(CNN) -- A moviegoer asks another man to stop texting during the previews. Words are exchanged. One man leaves the theater. He returns and shoots to death the man who was texting, authorities say.
Sensational crimes always resonate with the public, but a shooting during a Monday matinee showing of "Lone Survivor" in the Tampa, Florida, area, has drawn more attention than usual -- generating more than 21,000 comments on CNN.com and another 1,000 comments on CNN's Facebook page.
Jeffrey Merin, a clinical psychologist in Tampa, said the shooting involving a retired police officer and a man texting his daughter from a movie house touched on issues that strike strong chords with ordinary Americans: gun ownership and the notion of weapons in public spaces, the shattering of the secure and protected cocoon of the moviegoing experience, the increasing scarcity of places considered safe, the growing intolerance of annoyances such as public texting and cell phone use.
Theaters in particular were one of the last safe escapes from reality, Merin said.
"We don't have the ability to go someplace and be as safe as we once did," he said. "There is no escape. There is nothing more that creates fear and anxiety and panic -- two things: a lack of predictability and a lack of control. If there is not an ability to escape an area, that's a lack of control, and you certainly can't predict what's going to happen inside."
At the least, the latest violence brought back memories of the July 20, 2012, shooting spree in a Colorado movie theater that took the lives of 12 people and wounded dozens more at the Batman movie "The Dark Knight Rises."
"People are in a very small contained area that they have no control, no escape," Merin told CNN. "It's a familiar place where a lot of people go all the time that creates a sense of helplessness in that they are captive to what might be going on. The association of the theater brings back memories of Aurora."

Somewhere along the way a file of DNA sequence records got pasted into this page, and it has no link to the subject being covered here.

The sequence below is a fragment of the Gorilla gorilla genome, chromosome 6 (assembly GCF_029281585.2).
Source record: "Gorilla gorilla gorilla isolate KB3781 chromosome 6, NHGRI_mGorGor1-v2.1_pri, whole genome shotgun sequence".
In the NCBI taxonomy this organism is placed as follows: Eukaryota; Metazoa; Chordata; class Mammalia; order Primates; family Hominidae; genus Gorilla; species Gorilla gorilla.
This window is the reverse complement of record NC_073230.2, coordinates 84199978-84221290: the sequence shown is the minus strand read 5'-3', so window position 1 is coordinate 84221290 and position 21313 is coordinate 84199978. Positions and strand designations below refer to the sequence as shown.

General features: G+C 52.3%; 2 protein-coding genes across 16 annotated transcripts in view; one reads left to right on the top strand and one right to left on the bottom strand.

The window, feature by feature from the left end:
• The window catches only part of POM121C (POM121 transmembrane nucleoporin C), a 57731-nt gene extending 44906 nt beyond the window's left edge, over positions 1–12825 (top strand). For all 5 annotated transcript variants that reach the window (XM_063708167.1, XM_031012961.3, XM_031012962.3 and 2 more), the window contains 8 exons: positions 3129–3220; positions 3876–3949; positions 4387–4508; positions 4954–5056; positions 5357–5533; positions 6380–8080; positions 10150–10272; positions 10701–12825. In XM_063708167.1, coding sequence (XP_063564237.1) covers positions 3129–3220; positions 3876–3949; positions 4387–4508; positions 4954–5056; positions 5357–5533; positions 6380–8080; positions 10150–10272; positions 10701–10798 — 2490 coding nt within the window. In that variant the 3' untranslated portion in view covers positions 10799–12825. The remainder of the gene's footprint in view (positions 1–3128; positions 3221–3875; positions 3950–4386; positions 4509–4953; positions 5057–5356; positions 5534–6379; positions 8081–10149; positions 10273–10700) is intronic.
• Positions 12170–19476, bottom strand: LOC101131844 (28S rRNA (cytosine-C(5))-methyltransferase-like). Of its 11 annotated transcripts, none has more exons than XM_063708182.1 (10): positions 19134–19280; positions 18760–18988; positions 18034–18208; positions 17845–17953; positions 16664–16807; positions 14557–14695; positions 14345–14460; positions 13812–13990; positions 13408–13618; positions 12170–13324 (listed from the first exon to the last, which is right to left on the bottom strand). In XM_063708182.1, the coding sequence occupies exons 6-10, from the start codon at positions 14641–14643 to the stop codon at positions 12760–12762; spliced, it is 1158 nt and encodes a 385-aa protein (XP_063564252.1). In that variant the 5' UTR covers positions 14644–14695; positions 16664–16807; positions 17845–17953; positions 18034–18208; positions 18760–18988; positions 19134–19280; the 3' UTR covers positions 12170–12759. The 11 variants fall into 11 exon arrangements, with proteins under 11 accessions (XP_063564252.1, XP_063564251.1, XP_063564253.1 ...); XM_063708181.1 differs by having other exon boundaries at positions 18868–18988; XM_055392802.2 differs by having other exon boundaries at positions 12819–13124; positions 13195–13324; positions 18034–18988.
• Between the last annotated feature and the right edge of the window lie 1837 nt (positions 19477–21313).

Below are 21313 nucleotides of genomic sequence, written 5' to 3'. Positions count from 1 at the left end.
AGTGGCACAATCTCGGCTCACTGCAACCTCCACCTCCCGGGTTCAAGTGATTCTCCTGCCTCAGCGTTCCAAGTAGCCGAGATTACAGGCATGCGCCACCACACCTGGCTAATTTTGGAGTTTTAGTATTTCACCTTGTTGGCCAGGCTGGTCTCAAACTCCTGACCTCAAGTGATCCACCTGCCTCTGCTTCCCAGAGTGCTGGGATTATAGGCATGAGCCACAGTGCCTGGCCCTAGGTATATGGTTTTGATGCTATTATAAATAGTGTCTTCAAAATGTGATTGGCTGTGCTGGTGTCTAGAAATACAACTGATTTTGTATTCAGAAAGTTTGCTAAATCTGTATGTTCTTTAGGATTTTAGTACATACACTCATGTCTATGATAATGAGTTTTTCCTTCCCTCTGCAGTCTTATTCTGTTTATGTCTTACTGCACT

The latest crime, however, also resonates for other reasons.
"Perhaps at a different level, it also speaks to people's growing intolerance of annoyance and texting on your cell phone, any invasion of personal space is seen as an infraction of my rights, so I'm going to take proactive behaviors," Merin said. "I'm going to do something about it. Nobody is going to get away with this anymore."
On social media, people expressed outrage and disbelief at the tragic outcome to what many believed was a situation that could have been handled with common sense.
Topics related to the shooting, including the name of the Florida town, Wesley Chapel, trended on Twitter and continued to trend on Facebook late Monday through Tuesday afternoon. A variety of topics surfaced, but disbelief at the fatal assault dominated. Encountering rude or inappropriate behavior by others in public is not new.
"This is absolute insanity!" Melissa Theseed posted to Google+.
Jennifer Smalls expressed her frustration by posting to Facebook a statement that included the following, "Once again someone using a GUN to resolve his issue. ... How about you move to another seat? You shot and killed an unarmed man."
A tweet from @lexie_data said, "In some ways, it seemed like It was only a matter of time ---."
Many commenters on CNN.com talked about lack of civility -- both by the texter and the shooter, who they said, overacted.
James commented: "Once again, if you remove the gun from the equation no one would have died."
Someone using the handle traveler1978 replied: "WRONG ... if you removed the person of questionable mental state from the equation, no one would have died. The gun did nothing on (its) own, it takes a person to pull the trigger. Stop blaming inanimate objects for the actions of human beings. This man, police officer or not, had no business with a firearm, yet because of his past job as a police officer was accorded a permit that in most states the avg. citizen cannot get, and in fact is accorded the right by the federal government if he applies and meets certain qualifications. This (man's) actions prove that he should not have had a gun, or any other weapon, if he was willing to use lethal force over someone texting in a movie theater. Put the blame where it belongs."
Another commenter,GladImNotaDummycrat, wrote: "No one deserves to die over texting, but being rude can lead to even worst people elevating their game. I see this with road rage all the time. Some guy with no turn single just jams his car between two others and the guy behind slams on his brakes and the process starts. When they tell you to put away your cell phone before previews, do it. Secondly don't be a tough guy when another person has an issue with your rudeness."
Said Merin, "It brings in so many different aspects -- gun ownership, to who's carrying a gun and what environment. It's probably a cumulative affect that people are being subjected to.
"For the most part people are tolerant, and they have enough psychological insulation that they can protect themselves and they move on. Some people though, it sticks and accumulates, and they think about this, and it becomes intolerable, and they feel as though they are subjected to this in a very personalized way."
CNN's David Williams and Dorrine Mendoza contributed to this report.